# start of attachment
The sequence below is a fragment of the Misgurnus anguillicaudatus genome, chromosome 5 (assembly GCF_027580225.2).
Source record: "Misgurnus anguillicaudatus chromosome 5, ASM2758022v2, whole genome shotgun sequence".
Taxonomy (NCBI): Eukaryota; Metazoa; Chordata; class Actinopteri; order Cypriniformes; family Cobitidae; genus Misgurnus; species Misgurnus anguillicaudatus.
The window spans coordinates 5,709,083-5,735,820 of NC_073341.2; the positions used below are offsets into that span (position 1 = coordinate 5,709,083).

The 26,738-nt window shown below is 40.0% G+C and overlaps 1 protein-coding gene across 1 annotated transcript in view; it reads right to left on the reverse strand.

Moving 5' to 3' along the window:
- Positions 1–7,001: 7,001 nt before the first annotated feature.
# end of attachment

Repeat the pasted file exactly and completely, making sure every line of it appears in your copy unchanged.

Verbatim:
The sequence below is a fragment of the Misgurnus anguillicaudatus genome, chromosome 5 (assembly GCF_027580225.2).
Source record: "Misgurnus anguillicaudatus chromosome 5, ASM2758022v2, whole genome shotgun sequence".
Taxonomy (NCBI): Eukaryota; Metazoa; Chordata; class Actinopteri; order Cypriniformes; family Cobitidae; genus Misgurnus; species Misgurnus anguillicaudatus.
The window spans coordinates 5,709,083-5,735,820 of NC_073341.2; the positions used below are offsets into that span (position 1 = coordinate 5,709,083).

The 26,738-nt window shown below is 40.0% G+C and overlaps 1 protein-coding gene across 1 annotated transcript in view; it reads right to left on the reverse strand.

Moving 5' to 3' along the window:
- Positions 1–7,001: 7,001 nt before the first annotated feature.